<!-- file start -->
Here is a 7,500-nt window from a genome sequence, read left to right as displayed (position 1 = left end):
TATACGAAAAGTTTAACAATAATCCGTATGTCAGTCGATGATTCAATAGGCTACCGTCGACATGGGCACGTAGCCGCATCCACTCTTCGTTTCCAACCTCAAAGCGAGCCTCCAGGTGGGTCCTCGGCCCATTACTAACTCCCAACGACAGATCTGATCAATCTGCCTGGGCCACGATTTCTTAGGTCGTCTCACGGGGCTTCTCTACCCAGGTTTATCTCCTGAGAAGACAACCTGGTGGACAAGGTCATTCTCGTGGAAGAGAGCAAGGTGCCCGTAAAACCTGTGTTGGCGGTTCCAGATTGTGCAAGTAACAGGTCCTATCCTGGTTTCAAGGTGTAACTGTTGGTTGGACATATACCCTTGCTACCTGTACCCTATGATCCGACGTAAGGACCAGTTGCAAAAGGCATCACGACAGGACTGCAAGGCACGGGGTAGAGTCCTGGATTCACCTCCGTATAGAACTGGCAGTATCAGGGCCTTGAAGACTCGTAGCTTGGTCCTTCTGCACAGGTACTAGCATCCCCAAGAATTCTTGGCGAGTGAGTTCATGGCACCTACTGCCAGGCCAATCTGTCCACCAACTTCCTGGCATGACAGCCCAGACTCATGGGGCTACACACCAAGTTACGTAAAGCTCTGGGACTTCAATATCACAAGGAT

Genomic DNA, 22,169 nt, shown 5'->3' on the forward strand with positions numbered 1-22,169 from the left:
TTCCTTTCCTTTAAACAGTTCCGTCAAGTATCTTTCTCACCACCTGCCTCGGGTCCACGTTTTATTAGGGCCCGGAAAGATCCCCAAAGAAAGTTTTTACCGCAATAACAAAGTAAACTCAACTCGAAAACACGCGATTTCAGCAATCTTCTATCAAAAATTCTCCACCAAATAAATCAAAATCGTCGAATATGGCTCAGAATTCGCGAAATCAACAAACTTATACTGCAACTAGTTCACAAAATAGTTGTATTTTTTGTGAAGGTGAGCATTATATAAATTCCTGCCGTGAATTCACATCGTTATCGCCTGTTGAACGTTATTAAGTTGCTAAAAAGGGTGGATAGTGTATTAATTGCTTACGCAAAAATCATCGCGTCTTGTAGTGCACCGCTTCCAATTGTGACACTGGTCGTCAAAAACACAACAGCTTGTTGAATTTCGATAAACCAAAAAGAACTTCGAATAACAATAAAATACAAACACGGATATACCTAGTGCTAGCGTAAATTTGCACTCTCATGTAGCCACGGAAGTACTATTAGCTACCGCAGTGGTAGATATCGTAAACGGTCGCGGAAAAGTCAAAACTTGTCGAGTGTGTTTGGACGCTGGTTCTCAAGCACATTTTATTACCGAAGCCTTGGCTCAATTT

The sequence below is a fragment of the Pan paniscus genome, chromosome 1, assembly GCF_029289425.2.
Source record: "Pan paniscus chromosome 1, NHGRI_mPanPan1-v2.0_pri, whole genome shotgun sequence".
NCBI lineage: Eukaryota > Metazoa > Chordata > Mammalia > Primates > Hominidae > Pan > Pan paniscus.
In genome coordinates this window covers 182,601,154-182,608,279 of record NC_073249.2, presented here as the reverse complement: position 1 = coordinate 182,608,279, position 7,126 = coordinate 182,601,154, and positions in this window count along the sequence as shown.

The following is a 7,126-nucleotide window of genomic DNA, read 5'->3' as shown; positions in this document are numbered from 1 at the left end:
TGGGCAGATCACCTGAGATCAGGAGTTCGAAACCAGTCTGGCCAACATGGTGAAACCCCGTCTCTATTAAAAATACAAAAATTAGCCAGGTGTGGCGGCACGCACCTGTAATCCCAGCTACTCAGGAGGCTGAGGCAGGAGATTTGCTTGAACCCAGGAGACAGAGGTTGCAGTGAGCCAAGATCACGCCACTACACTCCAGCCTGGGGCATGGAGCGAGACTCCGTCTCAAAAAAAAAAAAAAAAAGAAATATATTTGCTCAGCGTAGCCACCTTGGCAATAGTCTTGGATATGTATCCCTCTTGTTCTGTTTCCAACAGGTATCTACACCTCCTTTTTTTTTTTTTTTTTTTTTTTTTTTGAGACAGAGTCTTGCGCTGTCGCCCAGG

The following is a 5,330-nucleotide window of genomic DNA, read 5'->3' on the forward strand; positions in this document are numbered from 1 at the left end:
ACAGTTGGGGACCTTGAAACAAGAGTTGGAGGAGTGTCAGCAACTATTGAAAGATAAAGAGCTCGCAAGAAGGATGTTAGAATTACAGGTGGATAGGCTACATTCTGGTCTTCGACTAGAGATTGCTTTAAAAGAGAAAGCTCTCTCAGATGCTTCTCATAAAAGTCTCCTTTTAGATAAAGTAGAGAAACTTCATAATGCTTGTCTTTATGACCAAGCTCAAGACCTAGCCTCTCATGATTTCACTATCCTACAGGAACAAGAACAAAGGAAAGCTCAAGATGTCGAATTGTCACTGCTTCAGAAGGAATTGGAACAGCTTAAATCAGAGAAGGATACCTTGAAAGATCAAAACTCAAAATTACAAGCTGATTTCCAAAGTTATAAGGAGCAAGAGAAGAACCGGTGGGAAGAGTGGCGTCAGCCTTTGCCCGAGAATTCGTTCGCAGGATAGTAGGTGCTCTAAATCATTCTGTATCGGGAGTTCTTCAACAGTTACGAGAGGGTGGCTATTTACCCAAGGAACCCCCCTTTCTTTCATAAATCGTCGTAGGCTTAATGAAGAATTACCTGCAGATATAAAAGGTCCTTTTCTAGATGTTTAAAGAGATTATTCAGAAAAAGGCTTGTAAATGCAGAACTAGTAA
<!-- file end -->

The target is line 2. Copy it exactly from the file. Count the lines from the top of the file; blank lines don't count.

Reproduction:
TATACGAAAAGTTTAACAATAATCCGTATGTCAGTCGATGATTCAATAGGCTACCGTCGACATGGGCACGTAGCCGCATCCACTCTTCGTTTCCAACCTCAAAGCGAGCCTCCAGGTGGGTCCTCGGCCCATTACTAACTCCCAACGACAGATCTGATCAATCTGCCTGGGCCACGATTTCTTAGGTCGTCTCACGGGGCTTCTCTACCCAGGTTTATCTCCTGAGAAGACAACCTGGTGGACAAGGTCATTCTCGTGGAAGAGAGCAAGGTGCCCGTAAAACCTGTGTTGGCGGTTCCAGATTGTGCAAGTAACAGGTCCTATCCTGGTTTCAAGGTGTAACTGTTGGTTGGACATATACCCTTGCTACCTGTACCCTATGATCCGACGTAAGGACCAGTTGCAAAAGGCATCACGACAGGACTGCAAGGCACGGGGTAGAGTCCTGGATTCACCTCCGTATAGAACTGGCAGTATCAGGGCCTTGAAGACTCGTAGCTTGGTCCTTCTGCACAGGTACTAGCATCCCCAAGAATTCTTGGCGAGTGAGTTCATGGCACCTACTGCCAGGCCAATCTGTCCACCAACTTCCTGGCATGACAGCCCAGACTCATGGGGCTACACACCAAGTTACGTAAAGCTCTGGGACTTCAATATCACAAGGAT